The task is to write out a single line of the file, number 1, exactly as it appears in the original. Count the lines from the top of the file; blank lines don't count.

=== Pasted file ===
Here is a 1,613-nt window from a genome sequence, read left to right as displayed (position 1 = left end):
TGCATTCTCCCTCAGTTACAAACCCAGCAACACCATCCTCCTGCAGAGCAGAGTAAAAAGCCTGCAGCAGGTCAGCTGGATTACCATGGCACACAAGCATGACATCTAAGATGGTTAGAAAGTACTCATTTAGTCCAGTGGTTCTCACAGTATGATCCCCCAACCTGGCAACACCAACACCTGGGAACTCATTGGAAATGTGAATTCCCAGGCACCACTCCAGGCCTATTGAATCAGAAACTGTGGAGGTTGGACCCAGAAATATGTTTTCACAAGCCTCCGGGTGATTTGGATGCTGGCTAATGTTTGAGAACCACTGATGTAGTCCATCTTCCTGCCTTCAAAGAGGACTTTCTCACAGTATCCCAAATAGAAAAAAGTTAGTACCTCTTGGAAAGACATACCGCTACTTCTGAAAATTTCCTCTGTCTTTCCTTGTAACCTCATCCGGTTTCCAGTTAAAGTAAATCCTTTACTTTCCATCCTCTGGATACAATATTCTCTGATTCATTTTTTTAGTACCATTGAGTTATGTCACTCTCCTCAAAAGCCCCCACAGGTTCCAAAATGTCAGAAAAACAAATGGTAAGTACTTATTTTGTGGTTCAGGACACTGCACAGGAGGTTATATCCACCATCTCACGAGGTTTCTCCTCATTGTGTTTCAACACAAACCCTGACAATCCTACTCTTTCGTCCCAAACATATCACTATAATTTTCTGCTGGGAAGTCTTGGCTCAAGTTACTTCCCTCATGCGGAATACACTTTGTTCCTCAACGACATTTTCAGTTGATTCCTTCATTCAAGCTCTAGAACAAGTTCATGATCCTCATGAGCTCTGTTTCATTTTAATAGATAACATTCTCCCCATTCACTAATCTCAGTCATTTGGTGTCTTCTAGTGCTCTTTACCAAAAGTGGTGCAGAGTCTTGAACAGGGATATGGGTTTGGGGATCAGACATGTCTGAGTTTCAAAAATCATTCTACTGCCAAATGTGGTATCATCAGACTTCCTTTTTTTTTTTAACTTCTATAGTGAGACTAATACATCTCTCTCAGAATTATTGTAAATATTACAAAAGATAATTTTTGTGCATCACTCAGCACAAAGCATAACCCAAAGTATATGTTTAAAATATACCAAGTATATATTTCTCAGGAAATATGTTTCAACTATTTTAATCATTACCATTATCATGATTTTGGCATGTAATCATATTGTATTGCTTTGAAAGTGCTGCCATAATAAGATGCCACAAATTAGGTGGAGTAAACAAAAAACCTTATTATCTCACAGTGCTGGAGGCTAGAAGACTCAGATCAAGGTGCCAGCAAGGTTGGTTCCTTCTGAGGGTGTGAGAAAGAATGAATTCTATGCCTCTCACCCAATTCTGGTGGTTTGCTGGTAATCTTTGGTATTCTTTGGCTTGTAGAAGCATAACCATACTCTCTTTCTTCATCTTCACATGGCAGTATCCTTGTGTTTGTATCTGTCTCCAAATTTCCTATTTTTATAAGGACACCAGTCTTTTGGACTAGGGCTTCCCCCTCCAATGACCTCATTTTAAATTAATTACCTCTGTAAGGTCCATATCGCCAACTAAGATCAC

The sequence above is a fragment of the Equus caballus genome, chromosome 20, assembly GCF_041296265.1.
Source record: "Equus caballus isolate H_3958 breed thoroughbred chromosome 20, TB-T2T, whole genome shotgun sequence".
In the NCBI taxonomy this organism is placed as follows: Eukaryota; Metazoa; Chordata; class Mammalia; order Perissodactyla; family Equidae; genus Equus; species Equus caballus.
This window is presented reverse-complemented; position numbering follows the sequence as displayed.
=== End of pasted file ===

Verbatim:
Here is a 1,613-nt window from a genome sequence, read left to right as displayed (position 1 = left end):